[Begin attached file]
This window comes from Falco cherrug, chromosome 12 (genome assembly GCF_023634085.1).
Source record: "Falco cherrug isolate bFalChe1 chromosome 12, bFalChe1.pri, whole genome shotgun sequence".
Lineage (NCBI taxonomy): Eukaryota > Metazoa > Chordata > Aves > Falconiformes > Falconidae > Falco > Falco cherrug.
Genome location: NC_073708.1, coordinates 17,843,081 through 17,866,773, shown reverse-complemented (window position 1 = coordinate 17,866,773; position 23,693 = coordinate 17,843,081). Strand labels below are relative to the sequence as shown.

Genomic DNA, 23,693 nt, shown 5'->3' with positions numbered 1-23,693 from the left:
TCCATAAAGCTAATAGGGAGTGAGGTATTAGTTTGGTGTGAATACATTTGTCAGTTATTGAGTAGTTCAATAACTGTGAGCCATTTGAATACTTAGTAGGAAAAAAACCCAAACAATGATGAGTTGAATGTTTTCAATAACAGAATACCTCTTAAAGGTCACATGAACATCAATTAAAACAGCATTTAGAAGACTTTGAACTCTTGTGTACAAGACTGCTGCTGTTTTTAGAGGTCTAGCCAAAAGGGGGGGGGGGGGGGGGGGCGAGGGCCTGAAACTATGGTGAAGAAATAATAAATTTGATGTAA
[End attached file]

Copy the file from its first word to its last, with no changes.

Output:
This window comes from Falco cherrug, chromosome 12 (genome assembly GCF_023634085.1).
Source record: "Falco cherrug isolate bFalChe1 chromosome 12, bFalChe1.pri, whole genome shotgun sequence".
Lineage (NCBI taxonomy): Eukaryota > Metazoa > Chordata > Aves > Falconiformes > Falconidae > Falco > Falco cherrug.
Genome location: NC_073708.1, coordinates 17,843,081 through 17,866,773, shown reverse-complemented (window position 1 = coordinate 17,866,773; position 23,693 = coordinate 17,843,081). Strand labels below are relative to the sequence as shown.

Genomic DNA, 23,693 nt, shown 5'->3' with positions numbered 1-23,693 from the left:
TCCATAAAGCTAATAGGGAGTGAGGTATTAGTTTGGTGTGAATACATTTGTCAGTTATTGAGTAGTTCAATAACTGTGAGCCATTTGAATACTTAGTAGGAAAAAAACCCAAACAATGATGAGTTGAATGTTTTCAATAACAGAATACCTCTTAAAGGTCACATGAACATCAATTAAAACAGCATTTAGAAGACTTTGAACTCTTGTGTACAAGACTGCTGCTGTTTTTAGAGGTCTAGCCAAAAGGGGGGGGGGGGGGGGGGGCGAGGGCCTGAAACTATGGTGAAGAAATAATAAATTTGATGTAA